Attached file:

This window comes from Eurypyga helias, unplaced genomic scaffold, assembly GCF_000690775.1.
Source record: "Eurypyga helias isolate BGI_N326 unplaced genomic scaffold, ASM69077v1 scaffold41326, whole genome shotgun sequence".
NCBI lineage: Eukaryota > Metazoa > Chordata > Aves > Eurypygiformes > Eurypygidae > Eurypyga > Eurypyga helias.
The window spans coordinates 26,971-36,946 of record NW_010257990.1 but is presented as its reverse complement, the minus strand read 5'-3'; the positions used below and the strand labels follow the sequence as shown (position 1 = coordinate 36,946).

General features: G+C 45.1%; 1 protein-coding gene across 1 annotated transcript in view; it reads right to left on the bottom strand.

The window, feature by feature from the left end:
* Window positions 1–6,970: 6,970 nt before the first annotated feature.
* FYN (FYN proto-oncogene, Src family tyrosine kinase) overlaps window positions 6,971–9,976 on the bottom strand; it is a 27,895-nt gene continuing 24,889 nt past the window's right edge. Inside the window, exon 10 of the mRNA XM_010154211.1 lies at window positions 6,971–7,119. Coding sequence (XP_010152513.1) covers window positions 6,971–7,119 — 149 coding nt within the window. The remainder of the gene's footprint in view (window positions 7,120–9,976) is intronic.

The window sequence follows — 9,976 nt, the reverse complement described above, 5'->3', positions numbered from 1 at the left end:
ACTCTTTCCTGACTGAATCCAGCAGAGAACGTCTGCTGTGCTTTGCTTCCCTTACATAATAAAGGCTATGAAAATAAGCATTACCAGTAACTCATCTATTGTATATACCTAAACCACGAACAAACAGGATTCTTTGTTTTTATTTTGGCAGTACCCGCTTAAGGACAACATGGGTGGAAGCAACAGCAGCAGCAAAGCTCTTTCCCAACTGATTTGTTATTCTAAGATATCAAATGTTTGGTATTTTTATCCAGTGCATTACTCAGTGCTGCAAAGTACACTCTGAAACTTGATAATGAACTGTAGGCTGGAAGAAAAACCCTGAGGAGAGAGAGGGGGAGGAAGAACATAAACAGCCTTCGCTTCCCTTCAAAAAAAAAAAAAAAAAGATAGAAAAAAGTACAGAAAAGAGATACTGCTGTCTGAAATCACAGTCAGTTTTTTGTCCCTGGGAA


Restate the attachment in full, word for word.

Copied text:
This window comes from Eurypyga helias, unplaced genomic scaffold, assembly GCF_000690775.1.
Source record: "Eurypyga helias isolate BGI_N326 unplaced genomic scaffold, ASM69077v1 scaffold41326, whole genome shotgun sequence".
NCBI lineage: Eukaryota > Metazoa > Chordata > Aves > Eurypygiformes > Eurypygidae > Eurypyga > Eurypyga helias.
The window spans coordinates 26,971-36,946 of record NW_010257990.1 but is presented as its reverse complement, the minus strand read 5'-3'; the positions used below and the strand labels follow the sequence as shown (position 1 = coordinate 36,946).

General features: G+C 45.1%; 1 protein-coding gene across 1 annotated transcript in view; it reads right to left on the bottom strand.

The window, feature by feature from the left end:
* Window positions 1–6,970: 6,970 nt before the first annotated feature.
* FYN (FYN proto-oncogene, Src family tyrosine kinase) overlaps window positions 6,971–9,976 on the bottom strand; it is a 27,895-nt gene continuing 24,889 nt past the window's right edge. Inside the window, exon 10 of the mRNA XM_010154211.1 lies at window positions 6,971–7,119. Coding sequence (XP_010152513.1) covers window positions 6,971–7,119 — 149 coding nt within the window. The remainder of the gene's footprint in view (window positions 7,120–9,976) is intronic.

The window sequence follows — 9,976 nt, the reverse complement described above, 5'->3', positions numbered from 1 at the left end:
ACTCTTTCCTGACTGAATCCAGCAGAGAACGTCTGCTGTGCTTTGCTTCCCTTACATAATAAAGGCTATGAAAATAAGCATTACCAGTAACTCATCTATTGTATATACCTAAACCACGAACAAACAGGATTCTTTGTTTTTATTTTGGCAGTACCCGCTTAAGGACAACATGGGTGGAAGCAACAGCAGCAGCAAAGCTCTTTCCCAACTGATTTGTTATTCTAAGATATCAAATGTTTGGTATTTTTATCCAGTGCATTACTCAGTGCTGCAAAGTACACTCTGAAACTTGATAATGAACTGTAGGCTGGAAGAAAAACCCTGAGGAGAGAGAGGGGGAGGAAGAACATAAACAGCCTTCGCTTCCCTTCAAAAAAAAAAAAAAAAAGATAGAAAAAAGTACAGAAAAGAGATACTGCTGTCTGAAATCACAGTCAGTTTTTTGTCCCTGGGAA